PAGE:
Billed as ``the finest walk in the world,'' the Milford Track has lured hikers from around the globe for almost a century now. Nestled in the alps of New Zealand's South Island, the 34-mile track stretches from Lake Te Anau to Milford Sound. Entrance and exit are by boat only. Away from cars and highways, ``tramping'' here, as hiking is called in New Zealand, can be a three-day discovery of this nation's finest alpine scenery. The track's route resulted from efforts to link the west coast to Lake Te Anau. In 1888, explorer Quintin Mackinnon pushed west from Lake Te Anau and cut his way through dense brush in what is known today as Mackinnon Pass to join a path to Milford Sound. Soon afterwards, the route was developed as a tourist hike with Mackinnon as head guide.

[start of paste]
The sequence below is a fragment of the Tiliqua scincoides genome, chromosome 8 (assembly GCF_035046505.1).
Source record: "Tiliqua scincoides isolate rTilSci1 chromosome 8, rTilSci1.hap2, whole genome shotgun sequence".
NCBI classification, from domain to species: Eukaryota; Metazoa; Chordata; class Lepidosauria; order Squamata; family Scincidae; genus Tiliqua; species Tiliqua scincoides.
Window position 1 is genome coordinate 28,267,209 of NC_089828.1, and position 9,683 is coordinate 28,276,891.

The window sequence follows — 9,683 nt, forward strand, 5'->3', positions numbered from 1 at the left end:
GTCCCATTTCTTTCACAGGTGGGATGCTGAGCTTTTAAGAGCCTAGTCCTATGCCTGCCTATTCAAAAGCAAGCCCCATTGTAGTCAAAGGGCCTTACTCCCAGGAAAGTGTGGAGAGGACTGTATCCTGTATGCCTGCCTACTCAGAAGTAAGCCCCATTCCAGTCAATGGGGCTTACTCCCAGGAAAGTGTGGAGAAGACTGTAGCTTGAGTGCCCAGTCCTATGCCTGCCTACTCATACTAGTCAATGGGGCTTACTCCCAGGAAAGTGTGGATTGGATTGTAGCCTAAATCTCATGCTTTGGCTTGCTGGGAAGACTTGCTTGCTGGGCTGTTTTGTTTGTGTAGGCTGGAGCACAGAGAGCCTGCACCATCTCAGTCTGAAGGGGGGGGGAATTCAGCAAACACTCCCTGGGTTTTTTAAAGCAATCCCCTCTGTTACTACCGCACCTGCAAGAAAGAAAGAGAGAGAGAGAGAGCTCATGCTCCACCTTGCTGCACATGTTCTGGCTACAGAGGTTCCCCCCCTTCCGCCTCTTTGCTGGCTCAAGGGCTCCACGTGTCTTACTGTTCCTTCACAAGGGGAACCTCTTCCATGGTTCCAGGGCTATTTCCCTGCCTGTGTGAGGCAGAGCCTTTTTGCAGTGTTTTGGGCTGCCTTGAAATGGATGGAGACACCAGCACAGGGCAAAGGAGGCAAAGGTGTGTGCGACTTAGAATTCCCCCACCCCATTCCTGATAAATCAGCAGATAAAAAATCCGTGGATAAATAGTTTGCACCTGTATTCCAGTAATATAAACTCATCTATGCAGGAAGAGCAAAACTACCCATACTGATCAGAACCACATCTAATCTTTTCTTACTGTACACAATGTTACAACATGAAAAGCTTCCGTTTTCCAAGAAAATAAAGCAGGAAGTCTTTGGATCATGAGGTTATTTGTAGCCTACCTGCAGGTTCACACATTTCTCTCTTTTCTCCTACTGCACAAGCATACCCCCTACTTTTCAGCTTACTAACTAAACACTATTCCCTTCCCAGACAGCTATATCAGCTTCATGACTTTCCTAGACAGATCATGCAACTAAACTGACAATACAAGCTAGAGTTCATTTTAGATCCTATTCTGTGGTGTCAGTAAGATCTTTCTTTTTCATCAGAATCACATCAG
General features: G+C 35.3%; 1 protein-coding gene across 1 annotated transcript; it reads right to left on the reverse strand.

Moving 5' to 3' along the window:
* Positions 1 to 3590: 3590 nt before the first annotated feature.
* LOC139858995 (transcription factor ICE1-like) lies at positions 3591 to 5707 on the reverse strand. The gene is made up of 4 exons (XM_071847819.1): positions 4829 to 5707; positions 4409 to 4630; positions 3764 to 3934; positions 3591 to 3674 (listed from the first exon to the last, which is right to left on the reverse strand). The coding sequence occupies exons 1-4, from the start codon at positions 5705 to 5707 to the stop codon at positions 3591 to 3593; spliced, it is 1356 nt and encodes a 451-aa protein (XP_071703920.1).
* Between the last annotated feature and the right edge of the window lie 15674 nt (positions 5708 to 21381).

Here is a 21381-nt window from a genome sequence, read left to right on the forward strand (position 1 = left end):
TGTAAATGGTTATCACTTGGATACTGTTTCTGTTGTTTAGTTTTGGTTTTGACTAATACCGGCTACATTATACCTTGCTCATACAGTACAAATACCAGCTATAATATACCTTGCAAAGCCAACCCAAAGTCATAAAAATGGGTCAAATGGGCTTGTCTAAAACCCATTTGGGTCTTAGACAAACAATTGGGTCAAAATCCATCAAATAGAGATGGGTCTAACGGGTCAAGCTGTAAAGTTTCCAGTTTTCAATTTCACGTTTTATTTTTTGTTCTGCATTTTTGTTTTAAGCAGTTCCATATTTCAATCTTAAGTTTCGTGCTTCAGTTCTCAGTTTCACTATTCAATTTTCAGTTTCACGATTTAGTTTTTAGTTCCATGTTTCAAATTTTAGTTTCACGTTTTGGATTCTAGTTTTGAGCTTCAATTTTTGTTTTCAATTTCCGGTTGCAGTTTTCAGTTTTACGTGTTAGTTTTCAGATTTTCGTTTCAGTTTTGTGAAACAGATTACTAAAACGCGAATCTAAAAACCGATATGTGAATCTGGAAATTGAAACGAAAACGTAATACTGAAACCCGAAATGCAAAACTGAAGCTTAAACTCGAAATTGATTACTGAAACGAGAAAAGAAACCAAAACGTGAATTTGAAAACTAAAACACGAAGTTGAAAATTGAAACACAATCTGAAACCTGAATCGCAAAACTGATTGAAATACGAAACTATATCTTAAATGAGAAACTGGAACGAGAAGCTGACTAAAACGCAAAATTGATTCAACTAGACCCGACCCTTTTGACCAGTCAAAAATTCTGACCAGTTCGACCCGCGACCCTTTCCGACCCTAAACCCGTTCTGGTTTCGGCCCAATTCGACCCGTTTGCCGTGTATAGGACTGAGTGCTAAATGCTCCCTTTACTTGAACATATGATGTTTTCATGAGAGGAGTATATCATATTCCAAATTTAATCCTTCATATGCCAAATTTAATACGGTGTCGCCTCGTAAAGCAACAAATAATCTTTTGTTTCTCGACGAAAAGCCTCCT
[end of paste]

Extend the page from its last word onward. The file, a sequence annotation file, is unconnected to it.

Today the Milford Track plays host to thousands of hikers during its November-to-March season. Yet few signs of human intrusion appear. An occasional hut and a well-maintained trail with drainage ditches are among the few reminders of the world beyond.

There are two ways to tramp the Milford Track. The Tourist Hotel Corporation (THC) runs a guided trip, providing staffed huts with hot showers and drying rooms for wet clothes. With an issue of sleeping sheets and rain gear, the THC eliminates the hassle and extra weight of gear. A pair of sturdy boots and some physical conditioning are the only requirements.

For the independent minded, the Fiordland National Park runs an unescorted trip. The ``freedom walkers'' stay in FNP huts and carry their own cooking and sleeping gear.